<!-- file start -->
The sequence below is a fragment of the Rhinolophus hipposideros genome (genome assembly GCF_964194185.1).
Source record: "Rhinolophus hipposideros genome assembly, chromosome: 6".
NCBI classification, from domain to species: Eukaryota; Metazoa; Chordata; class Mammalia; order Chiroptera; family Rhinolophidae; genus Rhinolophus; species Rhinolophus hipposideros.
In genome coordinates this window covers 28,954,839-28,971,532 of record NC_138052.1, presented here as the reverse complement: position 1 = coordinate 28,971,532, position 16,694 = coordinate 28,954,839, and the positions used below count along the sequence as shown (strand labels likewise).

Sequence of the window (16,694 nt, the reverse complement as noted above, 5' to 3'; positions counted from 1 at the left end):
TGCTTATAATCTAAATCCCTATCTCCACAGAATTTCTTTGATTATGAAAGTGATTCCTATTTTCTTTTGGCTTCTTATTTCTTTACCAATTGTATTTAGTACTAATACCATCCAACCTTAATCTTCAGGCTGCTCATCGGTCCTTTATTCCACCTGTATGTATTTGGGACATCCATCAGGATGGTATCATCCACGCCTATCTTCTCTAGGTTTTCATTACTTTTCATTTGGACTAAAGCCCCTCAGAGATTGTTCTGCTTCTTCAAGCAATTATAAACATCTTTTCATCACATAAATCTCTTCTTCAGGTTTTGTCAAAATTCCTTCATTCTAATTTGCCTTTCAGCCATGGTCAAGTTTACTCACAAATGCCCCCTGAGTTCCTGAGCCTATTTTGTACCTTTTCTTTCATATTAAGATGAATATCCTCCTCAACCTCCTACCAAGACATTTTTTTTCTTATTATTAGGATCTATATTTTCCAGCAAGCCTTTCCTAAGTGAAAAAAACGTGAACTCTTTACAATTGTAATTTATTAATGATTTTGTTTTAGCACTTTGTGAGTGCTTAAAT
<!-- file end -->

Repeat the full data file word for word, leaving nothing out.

The sequence below is a fragment of the Rhinolophus hipposideros genome (genome assembly GCF_964194185.1).
Source record: "Rhinolophus hipposideros genome assembly, chromosome: 6".
NCBI classification, from domain to species: Eukaryota; Metazoa; Chordata; class Mammalia; order Chiroptera; family Rhinolophidae; genus Rhinolophus; species Rhinolophus hipposideros.
In genome coordinates this window covers 28,954,839-28,971,532 of record NC_138052.1, presented here as the reverse complement: position 1 = coordinate 28,971,532, position 16,694 = coordinate 28,954,839, and the positions used below count along the sequence as shown (strand labels likewise).

Sequence of the window (16,694 nt, the reverse complement as noted above, 5' to 3'; positions counted from 1 at the left end):
TGCTTATAATCTAAATCCCTATCTCCACAGAATTTCTTTGATTATGAAAGTGATTCCTATTTTCTTTTGGCTTCTTATTTCTTTACCAATTGTATTTAGTACTAATACCATCCAACCTTAATCTTCAGGCTGCTCATCGGTCCTTTATTCCACCTGTATGTATTTGGGACATCCATCAGGATGGTATCATCCACGCCTATCTTCTCTAGGTTTTCATTACTTTTCATTTGGACTAAAGCCCCTCAGAGATTGTTCTGCTTCTTCAAGCAATTATAAACATCTTTTCATCACATAAATCTCTTCTTCAGGTTTTGTCAAAATTCCTTCATTCTAATTTGCCTTTCAGCCATGGTCAAGTTTACTCACAAATGCCCCCTGAGTTCCTGAGCCTATTTTGTACCTTTTCTTTCATATTAAGATGAATATCCTCCTCAACCTCCTACCAAGACATTTTTTTTCTTATTATTAGGATCTATATTTTCCAGCAAGCCTTTCCTAAGTGAAAAAAACGTGAACTCTTTACAATTGTAATTTATTAATGATTTTGTTTTAGCACTTTGTGAGTGCTTAAAT